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Members of the former Cornwall Volunteer Ambulance Corp took to social media platforms to say their goodbyes to each other and to the community over the last few days. The outgoing members loyally fulfilled their final shifts this week after being kicked out by the Town and Village Boards earlier this month.
New Windsor Volunteer Ambulance Corp has begun covering Cornwall and Cornwall-on-Hudson, effective early this morning.
Following their closure, COVAC members will gather for one last time – to bury one of their own. Past COVAC Chief Jack Boyle recently passed away at the age of 69. The membership will show up wearing their uniforms to pay their respects.
COVAC volunteer Justin Lee posted his goodbyes on COVAC’s Facebook page. He explained how he earned his first-ever lifesaving award for successfully performing CPR and reviving a patient. “This place is amazing and has served its community proudly over all the years,” he wrote. “COVAC will always have a special place in my heart.”
His wife and COVAC partner, Samantha Lee, also took to COVAC’s Facebook page to say goodbye. “Today after an 18 hour shift with three of my favorite partners, I left COVAC for the last time,” she wrote. “I packed my bag, closed out my last chart, and said goodbye to a place that changed my life.” She described COVAC as “a place of security, friendship and fun, all while serving an amazing community.”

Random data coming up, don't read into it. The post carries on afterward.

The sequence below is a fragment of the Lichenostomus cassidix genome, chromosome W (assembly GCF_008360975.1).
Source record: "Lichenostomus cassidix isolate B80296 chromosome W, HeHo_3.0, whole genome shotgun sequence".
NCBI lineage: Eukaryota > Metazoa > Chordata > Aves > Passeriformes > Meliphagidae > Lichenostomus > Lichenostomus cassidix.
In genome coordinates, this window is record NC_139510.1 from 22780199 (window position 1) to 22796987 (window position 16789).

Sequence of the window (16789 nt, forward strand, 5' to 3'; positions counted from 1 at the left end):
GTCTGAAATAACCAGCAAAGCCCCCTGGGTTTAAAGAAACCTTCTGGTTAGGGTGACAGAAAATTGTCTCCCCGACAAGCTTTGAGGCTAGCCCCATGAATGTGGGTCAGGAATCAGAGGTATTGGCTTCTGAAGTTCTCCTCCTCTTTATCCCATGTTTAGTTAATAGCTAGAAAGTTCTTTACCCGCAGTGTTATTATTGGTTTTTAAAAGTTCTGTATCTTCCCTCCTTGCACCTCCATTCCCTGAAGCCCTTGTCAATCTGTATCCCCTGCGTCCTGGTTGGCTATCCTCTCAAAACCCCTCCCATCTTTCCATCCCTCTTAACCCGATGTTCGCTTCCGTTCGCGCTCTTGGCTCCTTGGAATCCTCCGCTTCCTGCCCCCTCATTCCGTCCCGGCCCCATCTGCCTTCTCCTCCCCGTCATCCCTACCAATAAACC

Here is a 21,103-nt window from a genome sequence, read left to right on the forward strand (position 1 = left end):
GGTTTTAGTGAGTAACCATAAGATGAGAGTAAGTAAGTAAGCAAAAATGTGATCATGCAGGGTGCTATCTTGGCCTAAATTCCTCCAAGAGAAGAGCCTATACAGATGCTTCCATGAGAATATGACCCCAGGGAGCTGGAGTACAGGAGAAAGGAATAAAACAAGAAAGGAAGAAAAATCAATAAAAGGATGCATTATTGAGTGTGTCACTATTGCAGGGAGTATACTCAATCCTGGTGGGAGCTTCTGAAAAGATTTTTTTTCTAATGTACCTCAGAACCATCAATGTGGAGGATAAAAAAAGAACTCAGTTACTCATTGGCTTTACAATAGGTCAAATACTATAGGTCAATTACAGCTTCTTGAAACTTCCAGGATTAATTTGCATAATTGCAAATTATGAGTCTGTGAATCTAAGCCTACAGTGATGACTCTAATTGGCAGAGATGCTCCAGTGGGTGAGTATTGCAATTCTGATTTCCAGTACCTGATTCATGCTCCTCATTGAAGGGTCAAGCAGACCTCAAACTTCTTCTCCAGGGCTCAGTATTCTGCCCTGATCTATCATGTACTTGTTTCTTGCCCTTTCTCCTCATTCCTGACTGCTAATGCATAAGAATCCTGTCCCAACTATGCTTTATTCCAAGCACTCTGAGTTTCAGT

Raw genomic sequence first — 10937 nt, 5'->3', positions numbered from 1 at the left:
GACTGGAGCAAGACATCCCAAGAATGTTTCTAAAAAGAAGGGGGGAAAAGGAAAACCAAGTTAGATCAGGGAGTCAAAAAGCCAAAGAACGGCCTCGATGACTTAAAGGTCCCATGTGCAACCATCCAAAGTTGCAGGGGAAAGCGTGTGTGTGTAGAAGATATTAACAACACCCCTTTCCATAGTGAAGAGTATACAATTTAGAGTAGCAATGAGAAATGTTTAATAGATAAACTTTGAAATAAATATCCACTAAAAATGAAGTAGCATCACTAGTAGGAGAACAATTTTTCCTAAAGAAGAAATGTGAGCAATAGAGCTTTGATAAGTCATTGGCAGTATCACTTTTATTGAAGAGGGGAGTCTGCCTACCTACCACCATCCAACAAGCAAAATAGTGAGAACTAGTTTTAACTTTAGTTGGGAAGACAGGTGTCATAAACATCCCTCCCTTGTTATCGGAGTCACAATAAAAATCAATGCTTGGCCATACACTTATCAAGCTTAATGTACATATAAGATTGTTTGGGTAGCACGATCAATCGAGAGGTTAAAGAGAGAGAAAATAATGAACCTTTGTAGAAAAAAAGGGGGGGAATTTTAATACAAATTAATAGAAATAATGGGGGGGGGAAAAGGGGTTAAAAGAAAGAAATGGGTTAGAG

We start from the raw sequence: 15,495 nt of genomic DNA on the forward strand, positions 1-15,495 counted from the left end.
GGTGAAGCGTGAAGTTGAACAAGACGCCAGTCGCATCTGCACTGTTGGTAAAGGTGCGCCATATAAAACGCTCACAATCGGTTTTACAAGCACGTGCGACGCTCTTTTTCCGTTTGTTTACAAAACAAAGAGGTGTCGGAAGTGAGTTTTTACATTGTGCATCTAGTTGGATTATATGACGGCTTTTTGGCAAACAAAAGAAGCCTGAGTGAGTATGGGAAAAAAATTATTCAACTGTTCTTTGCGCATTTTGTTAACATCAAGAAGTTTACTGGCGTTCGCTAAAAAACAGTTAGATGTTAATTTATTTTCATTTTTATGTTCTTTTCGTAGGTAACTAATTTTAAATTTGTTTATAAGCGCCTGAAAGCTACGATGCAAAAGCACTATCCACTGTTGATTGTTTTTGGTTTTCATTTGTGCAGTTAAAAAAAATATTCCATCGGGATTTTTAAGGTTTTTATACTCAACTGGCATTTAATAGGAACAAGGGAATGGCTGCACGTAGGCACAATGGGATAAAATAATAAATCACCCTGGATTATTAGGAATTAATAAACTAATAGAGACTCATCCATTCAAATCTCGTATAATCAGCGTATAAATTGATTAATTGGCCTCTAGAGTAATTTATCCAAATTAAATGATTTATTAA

COVAC volunteer Greg J. Scharf also wrote goodbye. “Today is my last shift as a volunteer at Cornwall EMS,” he stated. He joined COVAC at the young age of 16 and served over a decade. “Cornwall EMS was a huge part of my teenage years,” he explained. “Being able to make a difference in my community was amazing to do.” He concluded, “To all the members, be safe and it was a pleasure riding with everyone.”
NWVAC joined in with thanking COVAC for their service. “We are committed to making this partnership successful,” NWVAC posted. “Yet, we would be remissed if we did not take a moment to honor all the past members of COVAC for their service to the community.”
COVAC Chief Joe Reardon, who helped fight to keep COVAC open, wrote his final farewells yesterday. “In less than a day, Cornwall Ambulance, a place I call a second home, will be closing for good.” He referred to the members under his leadership as his “extended family.” He gave one last piece of advice as COVAC’s outgoing leader by encouraging the departing members to keep their heads up.
“Life is too short to hold grudges,” Chief Reardon concluded.